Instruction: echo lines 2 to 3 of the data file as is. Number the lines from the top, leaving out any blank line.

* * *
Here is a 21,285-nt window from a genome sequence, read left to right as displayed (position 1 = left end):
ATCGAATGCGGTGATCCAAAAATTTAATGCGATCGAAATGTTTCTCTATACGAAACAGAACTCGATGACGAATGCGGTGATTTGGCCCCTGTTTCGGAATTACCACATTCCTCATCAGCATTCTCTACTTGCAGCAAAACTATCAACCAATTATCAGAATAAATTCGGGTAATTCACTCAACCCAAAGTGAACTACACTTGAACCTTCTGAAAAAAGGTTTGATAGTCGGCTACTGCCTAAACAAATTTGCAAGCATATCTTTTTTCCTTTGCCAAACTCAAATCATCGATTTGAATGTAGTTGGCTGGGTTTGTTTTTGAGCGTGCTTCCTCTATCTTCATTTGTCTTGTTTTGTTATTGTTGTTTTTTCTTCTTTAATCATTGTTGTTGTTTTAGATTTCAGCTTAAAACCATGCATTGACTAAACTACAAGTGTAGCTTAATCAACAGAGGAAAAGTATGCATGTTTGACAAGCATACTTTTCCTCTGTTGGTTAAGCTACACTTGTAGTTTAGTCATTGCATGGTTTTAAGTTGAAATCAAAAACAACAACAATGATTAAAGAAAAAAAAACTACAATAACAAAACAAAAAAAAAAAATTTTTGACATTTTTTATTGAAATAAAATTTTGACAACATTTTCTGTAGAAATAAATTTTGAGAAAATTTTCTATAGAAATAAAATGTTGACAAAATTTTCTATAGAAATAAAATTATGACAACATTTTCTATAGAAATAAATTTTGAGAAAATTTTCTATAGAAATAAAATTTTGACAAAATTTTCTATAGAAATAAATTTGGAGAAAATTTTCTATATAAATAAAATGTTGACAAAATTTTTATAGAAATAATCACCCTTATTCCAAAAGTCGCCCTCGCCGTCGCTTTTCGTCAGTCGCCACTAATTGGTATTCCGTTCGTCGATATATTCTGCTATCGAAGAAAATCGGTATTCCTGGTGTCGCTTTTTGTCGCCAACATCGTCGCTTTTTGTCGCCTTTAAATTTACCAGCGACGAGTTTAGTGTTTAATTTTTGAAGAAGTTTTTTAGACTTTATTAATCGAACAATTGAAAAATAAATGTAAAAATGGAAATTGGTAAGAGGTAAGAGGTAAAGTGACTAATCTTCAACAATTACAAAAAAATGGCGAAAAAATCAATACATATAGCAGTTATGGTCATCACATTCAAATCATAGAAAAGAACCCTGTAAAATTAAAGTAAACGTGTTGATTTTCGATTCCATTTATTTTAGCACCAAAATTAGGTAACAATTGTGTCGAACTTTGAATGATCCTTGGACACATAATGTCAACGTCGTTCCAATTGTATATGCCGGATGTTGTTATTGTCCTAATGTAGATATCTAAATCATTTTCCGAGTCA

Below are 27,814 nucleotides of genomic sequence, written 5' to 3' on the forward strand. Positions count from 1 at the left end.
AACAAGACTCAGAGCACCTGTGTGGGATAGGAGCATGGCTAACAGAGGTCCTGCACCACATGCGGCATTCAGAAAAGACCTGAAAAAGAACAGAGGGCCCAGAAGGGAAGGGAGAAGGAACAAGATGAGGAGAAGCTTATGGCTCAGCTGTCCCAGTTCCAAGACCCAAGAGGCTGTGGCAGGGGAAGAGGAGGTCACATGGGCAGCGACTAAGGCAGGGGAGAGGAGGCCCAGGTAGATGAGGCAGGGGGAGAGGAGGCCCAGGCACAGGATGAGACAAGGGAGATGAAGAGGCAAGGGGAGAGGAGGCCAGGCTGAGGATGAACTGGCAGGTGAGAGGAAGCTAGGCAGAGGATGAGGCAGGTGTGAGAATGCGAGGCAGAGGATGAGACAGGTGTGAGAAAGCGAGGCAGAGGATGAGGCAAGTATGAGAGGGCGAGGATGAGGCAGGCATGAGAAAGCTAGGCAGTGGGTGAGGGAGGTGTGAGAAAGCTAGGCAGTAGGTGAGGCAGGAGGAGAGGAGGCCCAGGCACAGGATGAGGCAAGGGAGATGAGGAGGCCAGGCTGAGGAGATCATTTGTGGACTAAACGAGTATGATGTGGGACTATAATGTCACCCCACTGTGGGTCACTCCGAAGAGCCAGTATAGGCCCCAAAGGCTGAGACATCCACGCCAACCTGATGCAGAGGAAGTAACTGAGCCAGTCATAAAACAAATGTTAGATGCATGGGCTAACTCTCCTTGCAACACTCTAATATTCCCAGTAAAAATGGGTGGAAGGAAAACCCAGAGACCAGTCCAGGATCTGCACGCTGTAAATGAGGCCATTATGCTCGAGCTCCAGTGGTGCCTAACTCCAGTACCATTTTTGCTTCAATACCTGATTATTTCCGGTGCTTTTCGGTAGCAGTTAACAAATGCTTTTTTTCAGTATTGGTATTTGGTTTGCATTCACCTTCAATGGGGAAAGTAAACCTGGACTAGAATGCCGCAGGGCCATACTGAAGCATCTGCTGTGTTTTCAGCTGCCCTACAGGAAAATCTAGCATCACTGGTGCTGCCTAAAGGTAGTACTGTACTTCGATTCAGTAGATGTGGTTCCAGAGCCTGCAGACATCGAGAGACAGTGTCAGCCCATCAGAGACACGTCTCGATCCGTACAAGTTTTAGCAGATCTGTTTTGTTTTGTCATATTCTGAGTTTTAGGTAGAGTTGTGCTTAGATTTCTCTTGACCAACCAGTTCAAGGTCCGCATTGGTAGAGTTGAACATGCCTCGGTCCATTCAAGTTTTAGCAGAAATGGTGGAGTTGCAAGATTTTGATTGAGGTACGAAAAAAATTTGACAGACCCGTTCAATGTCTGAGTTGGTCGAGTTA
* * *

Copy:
ATCGAATGCGGTGATCCAAAAATTTAATGCGATCGAAATGTTTCTCTATACGAAACAGAACTCGATGACGAATGCGGTGATTTGGCCCCTGTTTCGGAATTACCACATTCCTCATCAGCATTCTCTACTTGCAGCAAAACTATCAACCAATTATCAGAATAAATTCGGGTAATTCACTCAACCCAAAGTGAACTACACTTGAACCTTCTGAAAAAAGGTTTGATAGTCGGCTACTGCCTAAACAAATTTGCAAGCATATCTTTTTTCCTTTGCCAAACTCAAATCATCGATTTGAATGTAGTTGGCTGGGTTTGTTTTTGAGCGTGCTTCCTCTATCTTCATTTGTCTTGTTTTGTTATTGTTGTTTTTTCTTCTTTAATCATTGTTGTTGTTTTAGATTTCAGCTTAAAACCATGCATTGACTAAACTACAAGTGTAGCTTAATCAACAGAGGAAAAGTATGCATGTTTGACAAGCATACTTTTCCTCTGTTGGTTAAGCTACACTTGTAGTTTAGTCATTGCATGGTTTTAAGTTGAAATCAAAAACAACAACAATGATTAAAGAAAAAAAAACTACAATAACAAAACAAAAAAAAAAAATTTTTGACATTTTTTATTGAAATAAAATTTTGACAACATTTTCTGTAGAAATAAATTTTGAGAAAATTTTCTATAGAAATAAAATGTTGACAAAATTTTCTATAGAAATAAAATTATGACAACATTTTCTATAGAAATAAATTTTGAGAAAATTTTCTATAGAAATAAAATTTTGACAAAATTTTCTATAGAAATAAATTTGGAGAAAATTTTCTATATAAATAAAATGTTGACAAAATTTTTATAGAAATAATCACCCTTATTCCAAAAGTCGCCCTCGCCGTCGCTTTTCGTCAGTCGCCACTAATTGGTATTCCGTTCGTCGATATATTCTGCTATCGAAGAAAATCGGTATTCCTGGTGTCGCTTTTTGTCGCCAACATCGTCGCTTTTTGTCGCCTTTAAATTTACCAGCGACGAGTTTAGTGTTTAATTTTTGAAGAAGTTTTTTAGACTTTATTAATCGAACAATTGAAAAATAAATGTAAAAATGGAAATTGGTAAGAGGTAAGAGGTAAAGTGACTAATCTTCAACAATTACAAAAAAATGGCGAAAAAATCAATACATATAGCAGTTATGGTCATCACATTCAAATCATAGAAAAGAACCCTGTAAAATTAAAGTAAACGTGTTGATTTTCGATTCCATTTATTTTAGCACCAAAATTAGGTAACAATTGTGTCGAACTTTGAATGATCCTTGGACACATAATGTCAACGTCGTTCCAATTGTATATGCCGGATGTTGTTATTGTCCTAATGTAGATATCTAAATCATTTTCCGAGTCA

Below are 27,814 nucleotides of genomic sequence, written 5' to 3' on the forward strand. Positions count from 1 at the left end.